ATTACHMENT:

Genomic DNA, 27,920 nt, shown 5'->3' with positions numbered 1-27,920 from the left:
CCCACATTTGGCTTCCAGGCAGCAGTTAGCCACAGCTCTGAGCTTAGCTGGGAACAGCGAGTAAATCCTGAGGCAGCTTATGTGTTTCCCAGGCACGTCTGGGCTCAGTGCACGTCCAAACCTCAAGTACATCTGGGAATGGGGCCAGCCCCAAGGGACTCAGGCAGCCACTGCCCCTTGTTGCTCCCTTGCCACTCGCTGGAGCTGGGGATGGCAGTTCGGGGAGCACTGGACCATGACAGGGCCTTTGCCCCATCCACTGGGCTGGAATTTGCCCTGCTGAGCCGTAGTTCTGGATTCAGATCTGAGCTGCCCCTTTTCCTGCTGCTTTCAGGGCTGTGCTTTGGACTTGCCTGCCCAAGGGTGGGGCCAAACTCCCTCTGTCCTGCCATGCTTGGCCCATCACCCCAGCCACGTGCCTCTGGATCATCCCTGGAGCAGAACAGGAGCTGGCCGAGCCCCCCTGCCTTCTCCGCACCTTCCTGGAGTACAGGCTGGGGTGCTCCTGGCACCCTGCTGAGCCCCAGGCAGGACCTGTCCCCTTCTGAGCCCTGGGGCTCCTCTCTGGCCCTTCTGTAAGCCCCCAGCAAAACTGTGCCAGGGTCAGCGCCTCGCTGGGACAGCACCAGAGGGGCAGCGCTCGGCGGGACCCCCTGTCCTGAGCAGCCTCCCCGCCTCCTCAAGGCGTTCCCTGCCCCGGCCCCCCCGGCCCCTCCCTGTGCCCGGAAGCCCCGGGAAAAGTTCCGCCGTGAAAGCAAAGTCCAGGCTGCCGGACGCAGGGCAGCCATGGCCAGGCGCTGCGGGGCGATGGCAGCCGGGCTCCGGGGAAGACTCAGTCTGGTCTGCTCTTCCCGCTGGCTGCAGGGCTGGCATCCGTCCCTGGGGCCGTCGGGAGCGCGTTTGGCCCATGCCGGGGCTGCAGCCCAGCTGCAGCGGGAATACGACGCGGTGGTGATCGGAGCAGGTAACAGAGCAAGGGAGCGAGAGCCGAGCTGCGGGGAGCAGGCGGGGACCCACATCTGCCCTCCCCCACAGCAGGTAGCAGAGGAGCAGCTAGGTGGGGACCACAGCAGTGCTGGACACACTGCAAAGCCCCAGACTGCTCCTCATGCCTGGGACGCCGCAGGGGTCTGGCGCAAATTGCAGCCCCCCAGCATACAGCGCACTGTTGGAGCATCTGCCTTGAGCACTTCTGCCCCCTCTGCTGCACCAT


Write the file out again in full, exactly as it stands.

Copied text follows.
Genomic DNA, 27,920 nt, shown 5'->3' with positions numbered 1-27,920 from the left:
CCCACATTTGGCTTCCAGGCAGCAGTTAGCCACAGCTCTGAGCTTAGCTGGGAACAGCGAGTAAATCCTGAGGCAGCTTATGTGTTTCCCAGGCACGTCTGGGCTCAGTGCACGTCCAAACCTCAAGTACATCTGGGAATGGGGCCAGCCCCAAGGGACTCAGGCAGCCACTGCCCCTTGTTGCTCCCTTGCCACTCGCTGGAGCTGGGGATGGCAGTTCGGGGAGCACTGGACCATGACAGGGCCTTTGCCCCATCCACTGGGCTGGAATTTGCCCTGCTGAGCCGTAGTTCTGGATTCAGATCTGAGCTGCCCCTTTTCCTGCTGCTTTCAGGGCTGTGCTTTGGACTTGCCTGCCCAAGGGTGGGGCCAAACTCCCTCTGTCCTGCCATGCTTGGCCCATCACCCCAGCCACGTGCCTCTGGATCATCCCTGGAGCAGAACAGGAGCTGGCCGAGCCCCCCTGCCTTCTCCGCACCTTCCTGGAGTACAGGCTGGGGTGCTCCTGGCACCCTGCTGAGCCCCAGGCAGGACCTGTCCCCTTCTGAGCCCTGGGGCTCCTCTCTGGCCCTTCTGTAAGCCCCCAGCAAAACTGTGCCAGGGTCAGCGCCTCGCTGGGACAGCACCAGAGGGGCAGCGCTCGGCGGGACCCCCTGTCCTGAGCAGCCTCCCCGCCTCCTCAAGGCGTTCCCTGCCCCGGCCCCCCCGGCCCCTCCCTGTGCCCGGAAGCCCCGGGAAAAGTTCCGCCGTGAAAGCAAAGTCCAGGCTGCCGGACGCAGGGCAGCCATGGCCAGGCGCTGCGGGGCGATGGCAGCCGGGCTCCGGGGAAGACTCAGTCTGGTCTGCTCTTCCCGCTGGCTGCAGGGCTGGCATCCGTCCCTGGGGCCGTCGGGAGCGCGTTTGGCCCATGCCGGGGCTGCAGCCCAGCTGCAGCGGGAATACGACGCGGTGGTGATCGGAGCAGGTAACAGAGCAAGGGAGCGAGAGCCGAGCTGCGGGGAGCAGGCGGGGACCCACATCTGCCCTCCCCCACAGCAGGTAGCAGAGGAGCAGCTAGGTGGGGACCACAGCAGTGCTGGACACACTGCAAAGCCCCAGACTGCTCCTCATGCCTGGGACGCCGCAGGGGTCTGGCGCAAATTGCAGCCCCCCAGCATACAGCGCACTGTTGGAGCATCTGCCTTGAGCACTTCTGCCCCCTCTGCTGCACCAT